Further, in April 2007, the U.S. Department of Labor’s Occupational Safety and Health Administration (OSHA) announced that it is initiating an OSHA National Emphasis Program to address hazards and control measures associated with working in the microwave popcorn industry where butter flavorings containing diacetyl are used. OSHA will provide direction on inspection targeting and procedures, methods of controlling the hazard and compliance assistance. The 24 states and two U.S. territories operating their own OSHA programs are encouraged, but not required, to adopt similar programs.

Additionally, several advocacy groups and politicians have petitioned FDA to remove diacetyl’s GRAS designation. Recently, U.S. Congresswoman Rosa L. DeLauro called on Andrew von Eschenbach, FDA Commissioner, to reexamine the GRAS designation for diacetyl. Dr. David Michaels, Director of Project on Scientific Knowledge and Public Policy of the George Washington University has also weighed in on the brewing controversy surrounding the FDA’s GRAS designation of diacetyl. “[T]here is compelling evidence of disease caused by breathing diacetyl vapors, and there is no evidence that there is a safe exposure level below which exposure does not cause lung disease,” said Michaels.

A Hotbed of Litigation
Although diacetyl has been used in artificial butter flavoring for more than 50 years, significant numbers of microwave popcorn manufacturing workers diagnosed with severe fixed obstructive lung disease were not seen until the early 1990s. It was about that time that diacetyl concentrations in artificial butter flavorings increased due to formula changes. Consequently, hundreds of lawsuits involving occupational diacetyl exposure have been filed against microwave popcorn and food flavoring manufacturers, and hundreds of millions of dollars have already been paid out in settlements and jury awards. Millions more have been spent on attorneys’ fees defending those suits.

In fact, two new lawsuits on behalf of 44 more plaintiffs have recently been filed in Jasper County, MO, against the makers of a butter flavoring used at a local microwave popcorn plant. The plaintiffs in those lawsuits involve 43 current and former workers at the plant and a man who lived near the facility.

Impact on Consumers
Despite the debate surrounding the safety of diacetyl in the workplace, no scientific study results have been released examining its effects on consumers. In the fall of 2003, the U.S. Environmental Protection Agency (EPA) began a study to examine the type and amount of chemicals emitted from popped microwave popcorn bags.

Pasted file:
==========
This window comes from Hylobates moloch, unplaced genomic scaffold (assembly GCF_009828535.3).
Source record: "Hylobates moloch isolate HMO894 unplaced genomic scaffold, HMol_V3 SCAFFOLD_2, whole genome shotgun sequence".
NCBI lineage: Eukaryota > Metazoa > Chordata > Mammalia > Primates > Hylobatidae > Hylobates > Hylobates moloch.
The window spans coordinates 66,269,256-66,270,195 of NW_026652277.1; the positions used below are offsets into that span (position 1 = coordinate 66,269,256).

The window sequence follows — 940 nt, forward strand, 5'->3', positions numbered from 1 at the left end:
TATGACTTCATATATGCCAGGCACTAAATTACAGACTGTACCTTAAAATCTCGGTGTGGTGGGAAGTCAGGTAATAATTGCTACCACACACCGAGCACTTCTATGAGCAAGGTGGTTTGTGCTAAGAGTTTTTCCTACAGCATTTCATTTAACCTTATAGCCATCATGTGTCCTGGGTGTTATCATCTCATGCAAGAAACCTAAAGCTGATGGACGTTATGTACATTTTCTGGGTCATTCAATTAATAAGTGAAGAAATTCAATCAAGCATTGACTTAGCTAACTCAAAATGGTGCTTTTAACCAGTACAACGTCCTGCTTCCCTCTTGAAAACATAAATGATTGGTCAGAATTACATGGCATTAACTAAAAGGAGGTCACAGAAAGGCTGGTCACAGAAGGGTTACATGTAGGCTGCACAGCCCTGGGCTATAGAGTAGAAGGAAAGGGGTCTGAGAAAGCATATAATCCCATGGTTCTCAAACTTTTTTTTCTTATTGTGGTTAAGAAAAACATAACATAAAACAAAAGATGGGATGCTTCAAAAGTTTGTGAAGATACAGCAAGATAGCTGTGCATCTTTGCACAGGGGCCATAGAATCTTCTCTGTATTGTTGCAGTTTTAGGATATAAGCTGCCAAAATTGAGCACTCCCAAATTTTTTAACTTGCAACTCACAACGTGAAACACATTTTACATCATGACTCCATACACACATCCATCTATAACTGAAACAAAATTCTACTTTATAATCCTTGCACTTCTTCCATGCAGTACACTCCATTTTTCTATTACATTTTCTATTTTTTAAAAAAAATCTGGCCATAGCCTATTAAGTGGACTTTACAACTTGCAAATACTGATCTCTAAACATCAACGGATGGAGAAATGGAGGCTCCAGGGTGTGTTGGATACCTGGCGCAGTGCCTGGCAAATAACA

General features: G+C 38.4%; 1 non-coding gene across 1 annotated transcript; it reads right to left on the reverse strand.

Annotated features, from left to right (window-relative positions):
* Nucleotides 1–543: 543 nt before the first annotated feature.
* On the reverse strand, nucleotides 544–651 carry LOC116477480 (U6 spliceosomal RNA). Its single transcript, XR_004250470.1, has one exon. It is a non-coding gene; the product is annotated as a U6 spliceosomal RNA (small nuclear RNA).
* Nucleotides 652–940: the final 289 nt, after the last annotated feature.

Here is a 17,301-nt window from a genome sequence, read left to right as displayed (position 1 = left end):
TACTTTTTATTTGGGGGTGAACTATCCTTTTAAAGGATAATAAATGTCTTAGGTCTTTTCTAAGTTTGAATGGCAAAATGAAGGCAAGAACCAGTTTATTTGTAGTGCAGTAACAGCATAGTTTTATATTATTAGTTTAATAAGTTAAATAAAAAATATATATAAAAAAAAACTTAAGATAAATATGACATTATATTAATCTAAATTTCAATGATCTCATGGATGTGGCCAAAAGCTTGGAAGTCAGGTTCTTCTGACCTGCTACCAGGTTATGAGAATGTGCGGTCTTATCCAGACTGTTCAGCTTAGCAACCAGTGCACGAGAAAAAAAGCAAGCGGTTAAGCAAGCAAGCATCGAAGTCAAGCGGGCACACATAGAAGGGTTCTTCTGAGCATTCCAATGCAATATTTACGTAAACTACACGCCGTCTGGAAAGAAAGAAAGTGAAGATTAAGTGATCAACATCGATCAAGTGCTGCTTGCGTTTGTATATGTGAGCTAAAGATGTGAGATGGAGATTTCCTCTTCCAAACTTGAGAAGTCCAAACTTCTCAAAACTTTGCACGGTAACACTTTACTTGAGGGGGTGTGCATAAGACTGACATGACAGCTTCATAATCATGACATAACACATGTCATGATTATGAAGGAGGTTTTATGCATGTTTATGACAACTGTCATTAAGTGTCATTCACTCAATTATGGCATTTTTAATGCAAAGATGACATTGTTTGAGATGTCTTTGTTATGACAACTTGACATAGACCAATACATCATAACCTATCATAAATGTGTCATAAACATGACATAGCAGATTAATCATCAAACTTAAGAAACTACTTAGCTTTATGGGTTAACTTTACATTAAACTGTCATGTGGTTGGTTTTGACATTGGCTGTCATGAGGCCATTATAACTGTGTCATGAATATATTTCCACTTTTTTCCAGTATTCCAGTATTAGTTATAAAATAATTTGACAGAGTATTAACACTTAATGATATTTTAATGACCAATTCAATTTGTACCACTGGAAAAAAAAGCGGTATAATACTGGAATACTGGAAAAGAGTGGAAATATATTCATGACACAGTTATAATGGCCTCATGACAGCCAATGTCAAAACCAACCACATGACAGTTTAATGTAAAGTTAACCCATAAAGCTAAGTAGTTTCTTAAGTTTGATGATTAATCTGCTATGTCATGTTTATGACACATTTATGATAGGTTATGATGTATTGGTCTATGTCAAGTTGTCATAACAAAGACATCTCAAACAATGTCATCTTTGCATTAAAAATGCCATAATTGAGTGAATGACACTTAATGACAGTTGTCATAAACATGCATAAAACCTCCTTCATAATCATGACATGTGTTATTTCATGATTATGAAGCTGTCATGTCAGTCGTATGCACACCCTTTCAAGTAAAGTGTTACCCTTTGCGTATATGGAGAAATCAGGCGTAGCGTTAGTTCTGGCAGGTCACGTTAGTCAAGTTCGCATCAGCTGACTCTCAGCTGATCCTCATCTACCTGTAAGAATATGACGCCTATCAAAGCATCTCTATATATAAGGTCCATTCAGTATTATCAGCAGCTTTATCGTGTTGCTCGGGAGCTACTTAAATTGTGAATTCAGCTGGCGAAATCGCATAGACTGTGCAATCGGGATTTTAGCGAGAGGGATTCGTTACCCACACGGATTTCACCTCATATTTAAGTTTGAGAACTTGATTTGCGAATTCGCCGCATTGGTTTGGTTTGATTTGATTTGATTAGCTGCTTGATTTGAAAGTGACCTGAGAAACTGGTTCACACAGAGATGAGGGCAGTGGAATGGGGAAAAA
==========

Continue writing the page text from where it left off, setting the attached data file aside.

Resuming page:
“Further research would be needed to determine the health effects of those chemicals and whether consumers are at risk,” said Jacky Rosati, an EPA scientist involved in the study. “Once we know what chemicals are and the amounts, somebody else can look at the health effects,” Rosati said. “Obviously, we are looking at diacetyl because it is a known compound that will come off this popcorn. But we’re not looking at that alone.”

While the risk to consumers is generally considered low, the results of EPA’s study, which was to have been completed years ago, have yet to be published.

Even without such a study, evidence is beginning to surface anecdotally that diacetyl may in fact have a significant—and adverse—health impact on consumers. In early September, the Associated Press (AP) newswire reported that a pulmonary specialist from the National Jewish Medical and Research Center in Denver, CO, had informed federal regulators that physicians may have identified the first non-industrial occupational case of bronchiolitis obliterans. The single case involves a consumer whose exposure to fumes from preparing butter-flavored microwave popcorn several times a day over a number of years is the only plausible explanation at this time for the patient’s illness, stated Dr. Cecile Rose, in a written statement to FDA, the Centers for Disease Control and Prevention (CDC), and other public health agencies. Although one case does not constitute incontrovertible evidence that microwaving popcorn at home increases consumers’ risk of developing lung disease, Rose indicated that levels of airborne diacetyl measured at the patient’s home near the microwave area were “similar to those reported in the microwave oven exhaust area” at one microwave popcorn processing plant where employees developed severe fixed obstructive lung disease believed to have been caused by diacetyl exposure. The doctor also said that the patient’s respiratory difficulties appeared to stabilize after he quit using microwave popcorn.